Drought of Record defines the period when inflows into each catchment were at their historic lowest. The NSW Government uses the Drought of Record inflows to work out how much water can be extracted from the rivers in the year ahead, by coming up with an Available Water Determination.
In the case of several NSW rivers, including the Macquarie River, the Drought of Record is only based on the years before July 2004. That means that in future years, the current shocking drought will not be considered when the Government comes up with the Available Water Determination. Water managers will continue to assume Burrendong dam will fill every two years.
Until the rains came in early 2020, the Macquarie River was on track to stop flowing at Burrendong dam by October 2020, in what would have been an environmental, economic and social catastrophe.
Capping the Drought of Record to pre-2004 volumes was the doing of then NSW Water Minister Kevin Humphries in 2014. Listen as Mr Humphries explains that saving water ‘just in case’ there is another big drought would reduce general security license allocations by between 8 and 20%.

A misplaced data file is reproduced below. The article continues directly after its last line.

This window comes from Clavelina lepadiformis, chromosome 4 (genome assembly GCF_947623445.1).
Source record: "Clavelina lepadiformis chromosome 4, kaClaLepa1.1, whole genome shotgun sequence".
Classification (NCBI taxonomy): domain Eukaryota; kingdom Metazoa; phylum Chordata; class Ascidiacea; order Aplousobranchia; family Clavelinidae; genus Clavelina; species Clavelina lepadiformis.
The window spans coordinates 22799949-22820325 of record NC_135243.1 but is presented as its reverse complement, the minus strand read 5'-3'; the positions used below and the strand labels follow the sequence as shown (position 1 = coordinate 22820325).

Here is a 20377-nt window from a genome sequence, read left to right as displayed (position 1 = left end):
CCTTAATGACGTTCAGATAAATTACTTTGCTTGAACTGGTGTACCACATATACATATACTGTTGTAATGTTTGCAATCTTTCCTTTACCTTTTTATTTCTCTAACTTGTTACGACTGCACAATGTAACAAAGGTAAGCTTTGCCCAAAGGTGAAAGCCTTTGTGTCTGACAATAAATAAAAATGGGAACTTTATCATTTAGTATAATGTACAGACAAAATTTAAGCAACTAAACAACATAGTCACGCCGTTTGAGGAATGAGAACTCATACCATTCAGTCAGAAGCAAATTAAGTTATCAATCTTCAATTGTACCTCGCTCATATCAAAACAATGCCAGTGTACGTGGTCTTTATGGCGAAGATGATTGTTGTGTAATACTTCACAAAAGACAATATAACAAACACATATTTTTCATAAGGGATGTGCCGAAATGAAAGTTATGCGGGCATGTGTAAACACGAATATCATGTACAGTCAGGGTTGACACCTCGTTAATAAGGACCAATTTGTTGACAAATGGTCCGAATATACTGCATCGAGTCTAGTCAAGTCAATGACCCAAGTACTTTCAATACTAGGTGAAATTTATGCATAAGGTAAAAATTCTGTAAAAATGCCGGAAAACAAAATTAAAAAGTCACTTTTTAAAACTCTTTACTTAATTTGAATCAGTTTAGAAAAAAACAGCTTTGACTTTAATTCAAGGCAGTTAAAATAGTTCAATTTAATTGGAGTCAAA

Kevin Humpries explains capping the Drought of Record
Current NSW Water Minister Pavey reinforced the Government’s priorities in Parliament in November 2019 where she said:
“To include a rule that automatically requires the water supply system to adjust to new record drought would potentially result in significant quantities of water being locked away from productive use.”
The NSW upper house passed a motion last week (SMH H.Alexander&P.Hannam 19/5/20) calling on Water Minister Melinda Pavey to use up to date drought figures before submitting the water resource plans to the Murray-Darling Basin Authority for accreditation.
[Quoting from the article] Independent MP Justin Field, who moved the motion, said the National Party had explicitly removed the 2001-2009 Millenium Drought from consideration in the 2014 water-sharing plans .. “That left regional towns facing running out of water, rivers starved and massive additional stresses in agricultural and river communities,” Mr Field said.”Now is the opportunity to fix these plans before this failed model is locked in for another decade risking future water shortages.”
Mr Field’s motion was supported by Labor, Greens, One Nation and Shooters, Fishers and Farmers MPs.
Dubbo mayor Ben Shields said the irrigation lobby had unduly influenced water policy and town supply was becoming a concern for the first time. Burrendong Dam dropped to 2 per cent capacity before recent rains pushed the level to 21 per cent.
“These sort of droughts are only going to get worse and the lack of water is only going to get worse,” Mr Shields said.
image: Macquarie River 22km downstream of Warren November 2019